East Antrim MP Sammy Wilson has hit out at calls for a second referendum on the United Kingdom’s membership of the European Union.
The DUP man, an outspoken Brexit supporter, accused those calling for a re-run of last week’s historic vote of being “anti-democratic Europhiles”.
“The hysteria which has followed the decision by the people of the UK to leave the EU and the demand for a re-run of the referendum illustrates starkly the nature of the EU and its supporters,” he claimed. “They hate democracy and in their arrogance believe that their views are the only ones worth considering. During the referendum campaign they thought that by having important people lecture the populace about the consequences of leaving the EU, feeding them with incredible stories of disaster and worse and threatening them with ruin, they could beat the ordinary people into submission.
“Their fury since the historic decision to leave the EU is as much about their inability to control the people whose views they so despise as it is about our membership of the EU.”
Mr Wilson continued: “Over the next weeks we can be sure that in their fit of bad tempered pique all the elements of the rejected Euro political, business and media elite will pour out their bile on the people of this country with a continuation of scare stories, threats and selective news coverage. We have seen already the prominence given to the temporary fall in the value of the pound and the stock market, much of it brought on by the speculation and manipulation of the money markets by the big financial institutions which talked the market down, bought at low prices and made a killing by selling again when prices rose within a day. Yet the news agencies have said nothing about the rapid recovery of the markets. Prominence is being given to speculation of jobs being moved, and the breakup of the UK with no evidence that the threats are even capable of being carried out.
“The people have spoken. It is up to all who are democrats to act on their will whether they like it or not. Let’s have no more of doing down the country or risking a self induced recession just to prove a point. It is now essential to prepare for the negotiations of our exit from the EU. These should be approached with confidence and not as supplicants from some vassal state begging for lenient treatment from an all powerful master.”
Stressing the importance of the UK to the EU states in terms of trade and security, he added: “We have no cause to be fearful in our negotiations with the EU. The role of the government now should be to make sure we are prepared before we trigger any negotiations, show no sign of weakness as we enter those negotiations, that is why the ‘remainers’ must now accept the new political reality and in the meantime get on with governing the UK, making the day to day decisions to improve our economy and deal with the internal issues which confront us.”
Meanwhile, South Antrim MP Danny Kinahan, who campaigned for a ‘remain’ vote, expressed his disappointment at the result of the referendum, but stressed that the wishes of the people must be respected.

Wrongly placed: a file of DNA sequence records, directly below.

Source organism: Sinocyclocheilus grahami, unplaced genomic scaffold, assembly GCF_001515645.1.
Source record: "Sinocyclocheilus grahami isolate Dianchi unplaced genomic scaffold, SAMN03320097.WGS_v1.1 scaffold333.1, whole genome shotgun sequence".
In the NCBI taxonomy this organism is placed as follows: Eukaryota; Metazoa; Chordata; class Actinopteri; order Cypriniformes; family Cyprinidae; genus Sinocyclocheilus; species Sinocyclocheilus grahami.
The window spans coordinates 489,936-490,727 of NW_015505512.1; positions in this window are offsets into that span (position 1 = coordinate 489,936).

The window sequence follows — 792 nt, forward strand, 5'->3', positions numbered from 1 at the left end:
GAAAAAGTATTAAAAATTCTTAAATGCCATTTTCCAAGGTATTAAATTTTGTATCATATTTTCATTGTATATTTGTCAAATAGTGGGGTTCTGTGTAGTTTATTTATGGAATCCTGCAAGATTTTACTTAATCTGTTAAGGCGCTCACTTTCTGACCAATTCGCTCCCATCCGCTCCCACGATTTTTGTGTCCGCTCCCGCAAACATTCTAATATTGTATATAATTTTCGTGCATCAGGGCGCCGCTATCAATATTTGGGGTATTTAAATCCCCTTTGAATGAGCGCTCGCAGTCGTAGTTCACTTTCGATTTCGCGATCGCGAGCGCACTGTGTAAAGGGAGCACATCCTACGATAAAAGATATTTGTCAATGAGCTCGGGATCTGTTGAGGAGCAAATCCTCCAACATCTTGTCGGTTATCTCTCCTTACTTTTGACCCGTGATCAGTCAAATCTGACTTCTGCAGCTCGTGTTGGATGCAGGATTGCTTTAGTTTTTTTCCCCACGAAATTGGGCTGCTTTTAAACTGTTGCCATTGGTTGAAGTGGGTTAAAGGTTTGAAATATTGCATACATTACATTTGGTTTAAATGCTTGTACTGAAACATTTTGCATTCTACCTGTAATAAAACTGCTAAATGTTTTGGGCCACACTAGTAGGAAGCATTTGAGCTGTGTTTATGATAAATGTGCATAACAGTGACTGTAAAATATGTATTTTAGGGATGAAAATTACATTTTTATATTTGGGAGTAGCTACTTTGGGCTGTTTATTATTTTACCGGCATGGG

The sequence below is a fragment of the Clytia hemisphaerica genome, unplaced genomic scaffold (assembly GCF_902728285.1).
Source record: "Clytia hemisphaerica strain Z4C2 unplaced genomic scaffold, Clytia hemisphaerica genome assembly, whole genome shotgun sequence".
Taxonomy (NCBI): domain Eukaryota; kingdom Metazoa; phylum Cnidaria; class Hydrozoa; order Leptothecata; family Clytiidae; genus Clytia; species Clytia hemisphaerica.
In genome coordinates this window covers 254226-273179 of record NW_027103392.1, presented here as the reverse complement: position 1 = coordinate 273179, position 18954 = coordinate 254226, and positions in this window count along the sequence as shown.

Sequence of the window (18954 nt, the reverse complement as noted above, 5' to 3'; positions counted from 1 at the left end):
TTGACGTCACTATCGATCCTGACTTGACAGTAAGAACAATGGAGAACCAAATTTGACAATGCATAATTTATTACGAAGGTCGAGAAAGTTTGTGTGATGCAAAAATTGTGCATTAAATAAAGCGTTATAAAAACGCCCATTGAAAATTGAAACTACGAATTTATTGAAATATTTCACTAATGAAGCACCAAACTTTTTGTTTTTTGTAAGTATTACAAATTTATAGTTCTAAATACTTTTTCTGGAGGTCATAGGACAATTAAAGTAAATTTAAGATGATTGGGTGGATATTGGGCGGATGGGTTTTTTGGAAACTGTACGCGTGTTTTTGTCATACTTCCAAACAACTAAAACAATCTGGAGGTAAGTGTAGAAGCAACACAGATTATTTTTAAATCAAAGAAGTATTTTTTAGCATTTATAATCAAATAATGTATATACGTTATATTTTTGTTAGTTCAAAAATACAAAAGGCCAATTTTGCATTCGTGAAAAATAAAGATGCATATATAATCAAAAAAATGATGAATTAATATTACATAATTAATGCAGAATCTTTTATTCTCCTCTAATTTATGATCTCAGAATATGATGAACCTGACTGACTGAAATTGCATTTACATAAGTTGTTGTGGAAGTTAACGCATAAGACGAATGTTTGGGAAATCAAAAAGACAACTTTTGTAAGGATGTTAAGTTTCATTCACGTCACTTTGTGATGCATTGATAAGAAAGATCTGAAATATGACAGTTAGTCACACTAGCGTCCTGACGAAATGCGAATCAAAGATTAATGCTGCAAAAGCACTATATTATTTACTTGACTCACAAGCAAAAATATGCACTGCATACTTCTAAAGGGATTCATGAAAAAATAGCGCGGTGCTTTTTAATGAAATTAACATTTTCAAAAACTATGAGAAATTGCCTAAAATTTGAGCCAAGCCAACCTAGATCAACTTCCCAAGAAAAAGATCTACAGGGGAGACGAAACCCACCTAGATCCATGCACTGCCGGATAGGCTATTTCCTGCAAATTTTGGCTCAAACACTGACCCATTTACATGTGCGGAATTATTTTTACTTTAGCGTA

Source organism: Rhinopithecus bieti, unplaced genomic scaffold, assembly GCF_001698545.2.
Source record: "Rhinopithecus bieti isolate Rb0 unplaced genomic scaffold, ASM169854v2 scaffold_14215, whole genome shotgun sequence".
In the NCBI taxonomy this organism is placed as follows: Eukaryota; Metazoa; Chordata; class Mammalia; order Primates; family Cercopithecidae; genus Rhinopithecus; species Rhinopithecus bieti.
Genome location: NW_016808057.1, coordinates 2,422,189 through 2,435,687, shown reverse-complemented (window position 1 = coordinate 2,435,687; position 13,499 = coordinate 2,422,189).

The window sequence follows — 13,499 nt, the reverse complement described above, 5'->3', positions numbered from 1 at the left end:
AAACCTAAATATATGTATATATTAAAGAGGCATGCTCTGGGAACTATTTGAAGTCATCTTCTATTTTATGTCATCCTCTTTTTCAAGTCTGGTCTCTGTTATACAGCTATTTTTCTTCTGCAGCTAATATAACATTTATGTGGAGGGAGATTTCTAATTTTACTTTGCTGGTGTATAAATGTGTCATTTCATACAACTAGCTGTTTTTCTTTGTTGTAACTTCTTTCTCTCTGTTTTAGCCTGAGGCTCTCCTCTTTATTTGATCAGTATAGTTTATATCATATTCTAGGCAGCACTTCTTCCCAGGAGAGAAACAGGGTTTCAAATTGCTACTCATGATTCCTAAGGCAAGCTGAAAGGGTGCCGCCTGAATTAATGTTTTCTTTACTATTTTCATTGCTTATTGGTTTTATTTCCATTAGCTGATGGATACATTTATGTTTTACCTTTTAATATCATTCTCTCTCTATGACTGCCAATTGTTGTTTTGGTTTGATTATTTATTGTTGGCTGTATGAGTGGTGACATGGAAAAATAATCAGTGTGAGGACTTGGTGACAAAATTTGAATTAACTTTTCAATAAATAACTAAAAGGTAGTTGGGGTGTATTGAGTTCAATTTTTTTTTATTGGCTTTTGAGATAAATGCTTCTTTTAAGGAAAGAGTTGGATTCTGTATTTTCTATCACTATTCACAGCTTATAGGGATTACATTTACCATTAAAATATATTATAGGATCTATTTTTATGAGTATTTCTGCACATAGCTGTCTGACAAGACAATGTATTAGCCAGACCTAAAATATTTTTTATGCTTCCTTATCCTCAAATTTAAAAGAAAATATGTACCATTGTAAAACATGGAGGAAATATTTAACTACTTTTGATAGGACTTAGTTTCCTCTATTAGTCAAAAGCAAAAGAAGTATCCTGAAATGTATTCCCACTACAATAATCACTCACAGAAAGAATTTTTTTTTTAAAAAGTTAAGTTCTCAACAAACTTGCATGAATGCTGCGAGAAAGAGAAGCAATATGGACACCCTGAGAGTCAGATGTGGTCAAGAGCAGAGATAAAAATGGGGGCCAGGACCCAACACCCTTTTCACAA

“I am extremely disappointed that the United Kingdom has decided to leave to European Union rather than work to build a European partnership that is better for everyone,” he said. “However, I am first and foremost a strong believer in the principles of democracy and in respecting the wishes of the people.
“Over the coming weeks and months we may face enormous challenges that will require calm heads and strong leadership.
“I was elected to represent all the people of South Antrim at Westminster and will ensure that, regardless of the challenges we may face, the best interests of the people of South Antrim, Northern Ireland and our United Kingdom are the focus of everything I do.”
His UUP colleague, Steve Aiken MLA claimed that the vote to leave the EU will have “a profound impact” on the economy, locally, nationally and globally.
“The drop in the value of sterling, while it may bring in cheaper prices for exports, has to be balanced against the significant increase in prices we will have to pay for imported goods like energy and food. The market instability, wiping over £200bn off the value of stocks puts the reality of our £8.5bn net contribution to the EU in stark context. The instability, confusion and lack of business confidence could, I am afraid, regrettably put us into a self-induced recession; a recession that will impact Northern Ireland more than any other region of the UK.
“We cannot know for certain all the impacts on our economy, but they will be many. The ‘black hole’ that has been created will have to be filled somehow. That means that over the next two years as we make the transition, funding for agriculture, welfare and the public sector economy will be cut back.
“The people of Northern Ireland expect our government - especially as we voted to remain - to take fast and effective action. We should be considering accelerating Corporation Tax reductions, reducing VAT on our hospitality sector, scrapping restrictive and expensive policies that have hiked energy prices to unacceptable levels, and immediately sorting out the £55m funding gap afflicting our universities. In short, we need to make ourselves competitive now,” he said.